Sponsor: Nakanishi Prize Endowment
Citation: For his landmark spectroscopic studies showing how proteins initiate their folding on ultrafast time scales and how they fold in individual living cells.
Current position: James R. Eiszner Chair in Chemistry; professor of physics, biophysics, and computational biology, University of Illinois, Urbana-Champaign
Education: B.S., chemistry, University of California, Berkeley; Ph.D., chemistry, University of California, Berkeley
Gruebele on his biggest research challenge: “Research requires patience. I’ve had several cases where it took five to eight years to develop an instrument to where it could produce novel results about important problems like glassy dynamics or in-cell reactions of proteins. We live in a climate where everything needs to be commercializable immediately, and it’s just not always possible with the big scientific questions. Who would have guessed in 1915 that formulas based on general relativity theory would eventually end up being programmed into small hand-held wireless communications devices, called cell phones, to pin down their location?”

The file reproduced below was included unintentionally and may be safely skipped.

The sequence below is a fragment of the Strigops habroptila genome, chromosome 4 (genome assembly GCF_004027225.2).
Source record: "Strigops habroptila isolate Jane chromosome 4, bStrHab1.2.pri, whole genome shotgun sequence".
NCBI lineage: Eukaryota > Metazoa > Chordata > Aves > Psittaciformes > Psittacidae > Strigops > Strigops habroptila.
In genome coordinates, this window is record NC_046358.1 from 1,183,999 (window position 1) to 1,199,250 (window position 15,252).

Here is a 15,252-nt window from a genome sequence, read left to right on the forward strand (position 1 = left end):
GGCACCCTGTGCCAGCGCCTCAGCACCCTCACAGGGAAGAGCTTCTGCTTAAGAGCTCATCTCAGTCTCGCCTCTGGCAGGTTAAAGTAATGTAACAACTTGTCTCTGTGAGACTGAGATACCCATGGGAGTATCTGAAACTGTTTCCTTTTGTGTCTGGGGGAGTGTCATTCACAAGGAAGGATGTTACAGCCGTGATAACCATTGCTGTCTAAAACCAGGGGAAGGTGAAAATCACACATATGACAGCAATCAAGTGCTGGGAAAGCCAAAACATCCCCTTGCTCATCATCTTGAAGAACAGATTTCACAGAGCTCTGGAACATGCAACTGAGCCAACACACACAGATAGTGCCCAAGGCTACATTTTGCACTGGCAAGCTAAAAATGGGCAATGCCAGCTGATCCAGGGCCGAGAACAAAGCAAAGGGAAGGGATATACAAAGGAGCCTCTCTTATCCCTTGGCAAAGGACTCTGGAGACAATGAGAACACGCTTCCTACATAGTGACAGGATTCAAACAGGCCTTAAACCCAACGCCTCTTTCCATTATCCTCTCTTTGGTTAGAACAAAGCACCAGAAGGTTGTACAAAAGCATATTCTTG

What his colleagues say: “Martin Gruebele has brought a powerful intellect and expertise in modern experimental physical chemistry which, together with truly creative experiments, have had an enormous impact on advancing our understanding of protein folding and dynamics.”—William Eaton, National Institutes of Health